Last week I received a super fun package, containing a copy of “The Celiac Kid“, by Stephanie Skolmoski. The cover is amazing – I wish I could have a t-shirt in this design (except with a cartoon that looked a bit more like me, and a bit less like Charlie Brown with a toupee on:) ).
Since I don’t have any kids, I was trying to put myself in the seat of my 6 year old self when I read the book. I know that kids with Celiac’s must have a really hard time feeling “normal”, explaining their food choices to their friends, and learning about what is and is not okay for them to eat. I can see how a book like this could be really helpful in explaining the disease to younger siblings, cousins, or classmates who have never heard of a kid who can’t eat bread. There was obviously a lot of thought put into explaining each type of situation that a kid might find him/herself in (at school, at home, at a picnic, at a party).
I especially appreciated the pages about the mechanics of Celiac’s disease, how it destroys the villi in our intestines and makes us feel sick and lose nutrients. I wish that I could give some of the people I meet such a simple tutorial!
I also like that the author integrated a lot of typical kid foods into the book, to show that the diet doesn’t have to be so restrictive or unusual. However, there were a couple of things that I thought could be confusing to kids. Like there’s a page that says “I love waffles and pancakes – gluten free, of course… So you see, there are lots of different foods I can eat.” But, without describing that these are special waffles, made with different flour, I can see how another kid might think, “Oh great, my friend can eat waffles! I’ll make sure to share mine with him/her next time!”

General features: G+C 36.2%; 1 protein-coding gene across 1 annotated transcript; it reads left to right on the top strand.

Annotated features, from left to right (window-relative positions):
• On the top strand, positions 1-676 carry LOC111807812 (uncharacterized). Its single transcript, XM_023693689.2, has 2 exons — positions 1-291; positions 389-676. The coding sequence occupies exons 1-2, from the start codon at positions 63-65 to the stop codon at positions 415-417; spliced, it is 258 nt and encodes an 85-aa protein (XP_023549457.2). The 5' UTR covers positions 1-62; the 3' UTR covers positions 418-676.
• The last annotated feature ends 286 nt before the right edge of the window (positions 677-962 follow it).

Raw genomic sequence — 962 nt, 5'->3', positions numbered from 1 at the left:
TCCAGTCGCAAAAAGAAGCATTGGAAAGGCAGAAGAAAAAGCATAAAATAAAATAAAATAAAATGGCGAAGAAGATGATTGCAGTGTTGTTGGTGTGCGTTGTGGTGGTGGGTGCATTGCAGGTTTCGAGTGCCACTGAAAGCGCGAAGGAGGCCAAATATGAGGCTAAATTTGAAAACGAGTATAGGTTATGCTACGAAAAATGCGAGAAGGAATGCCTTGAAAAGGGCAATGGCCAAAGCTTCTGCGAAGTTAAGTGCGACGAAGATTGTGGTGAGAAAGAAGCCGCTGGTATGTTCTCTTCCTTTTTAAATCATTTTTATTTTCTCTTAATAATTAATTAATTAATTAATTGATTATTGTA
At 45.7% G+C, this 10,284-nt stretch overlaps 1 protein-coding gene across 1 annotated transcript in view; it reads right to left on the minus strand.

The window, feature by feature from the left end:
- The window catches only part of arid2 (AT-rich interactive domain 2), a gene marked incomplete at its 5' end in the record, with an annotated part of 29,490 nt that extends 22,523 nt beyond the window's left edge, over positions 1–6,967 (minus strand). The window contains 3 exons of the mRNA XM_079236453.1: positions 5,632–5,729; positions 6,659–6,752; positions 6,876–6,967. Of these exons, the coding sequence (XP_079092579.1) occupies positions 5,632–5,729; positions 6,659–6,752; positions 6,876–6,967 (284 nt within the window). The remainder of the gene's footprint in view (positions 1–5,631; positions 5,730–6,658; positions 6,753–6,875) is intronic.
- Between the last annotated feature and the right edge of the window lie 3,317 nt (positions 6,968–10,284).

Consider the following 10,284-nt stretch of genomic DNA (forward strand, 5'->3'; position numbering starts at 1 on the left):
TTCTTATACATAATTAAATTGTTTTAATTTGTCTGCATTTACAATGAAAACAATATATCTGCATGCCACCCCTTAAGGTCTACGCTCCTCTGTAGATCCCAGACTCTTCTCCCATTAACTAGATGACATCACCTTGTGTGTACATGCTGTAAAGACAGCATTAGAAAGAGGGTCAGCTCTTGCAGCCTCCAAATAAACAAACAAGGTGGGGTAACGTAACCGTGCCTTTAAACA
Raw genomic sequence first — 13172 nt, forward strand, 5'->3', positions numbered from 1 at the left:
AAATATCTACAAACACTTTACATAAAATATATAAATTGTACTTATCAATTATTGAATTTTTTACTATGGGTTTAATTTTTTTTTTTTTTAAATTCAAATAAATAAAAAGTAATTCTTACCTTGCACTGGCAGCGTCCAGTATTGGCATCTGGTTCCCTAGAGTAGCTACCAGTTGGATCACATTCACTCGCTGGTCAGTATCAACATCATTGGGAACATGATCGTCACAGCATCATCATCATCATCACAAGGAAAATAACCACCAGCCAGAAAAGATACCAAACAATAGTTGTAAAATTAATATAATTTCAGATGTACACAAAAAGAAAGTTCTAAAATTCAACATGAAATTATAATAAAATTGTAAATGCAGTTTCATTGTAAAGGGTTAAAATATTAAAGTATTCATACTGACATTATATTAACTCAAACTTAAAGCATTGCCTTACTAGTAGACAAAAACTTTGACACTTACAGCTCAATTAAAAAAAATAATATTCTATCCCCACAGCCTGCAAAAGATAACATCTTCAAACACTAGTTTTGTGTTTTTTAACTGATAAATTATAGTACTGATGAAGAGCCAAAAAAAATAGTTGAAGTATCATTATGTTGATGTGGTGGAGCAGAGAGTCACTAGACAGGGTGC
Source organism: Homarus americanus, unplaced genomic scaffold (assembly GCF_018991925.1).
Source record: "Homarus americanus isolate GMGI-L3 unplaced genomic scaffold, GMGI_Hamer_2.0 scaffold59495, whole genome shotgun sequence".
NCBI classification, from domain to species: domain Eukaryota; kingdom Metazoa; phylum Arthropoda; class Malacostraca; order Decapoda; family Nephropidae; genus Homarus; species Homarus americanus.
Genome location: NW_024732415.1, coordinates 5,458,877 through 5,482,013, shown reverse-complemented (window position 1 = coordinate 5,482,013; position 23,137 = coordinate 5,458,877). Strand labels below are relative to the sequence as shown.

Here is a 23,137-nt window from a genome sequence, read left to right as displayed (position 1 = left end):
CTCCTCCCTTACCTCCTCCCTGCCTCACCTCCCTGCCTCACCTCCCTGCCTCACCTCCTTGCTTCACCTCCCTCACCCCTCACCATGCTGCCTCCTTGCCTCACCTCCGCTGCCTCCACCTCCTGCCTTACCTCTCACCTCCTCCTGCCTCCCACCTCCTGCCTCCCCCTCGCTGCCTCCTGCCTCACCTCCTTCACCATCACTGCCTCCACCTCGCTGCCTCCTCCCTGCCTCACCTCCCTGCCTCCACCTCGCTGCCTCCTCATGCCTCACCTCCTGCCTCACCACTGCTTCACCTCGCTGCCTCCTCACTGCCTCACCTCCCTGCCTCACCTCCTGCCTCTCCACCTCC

When I first saw the cover of the book, I thought it was going to be more of a fairy-tale-like story about a kid who fights off gluten-filled foods, and maybe takes a journey inside his body (ala The Magic School Bus) to defend his GI Tract from the evil gluten proteins. Maybe he’d even have some kid of gluten-killing wand, or a sidekick of vitamins to defend himself with. Instead, the book is more of an explanation of what it’s like to live as a kid with Celiac’s. Which is definitely helpful, just not as exciting as I thought it would be. Maybe I should get to writing that Celiac Fairy Tale myself!
After reading the book, I was curious how many other children’s books were out on the market about having Celiac’s, and I found this whole list on Amazon! Who would have known that there were so many emerging resourced out there? Hopefully this trend continues so there is plenty ready for when I have kids.
The book is only $6.50, so there’s really no good excuse for not buying it for yourself, your son/daughter, or any young Celiac you know.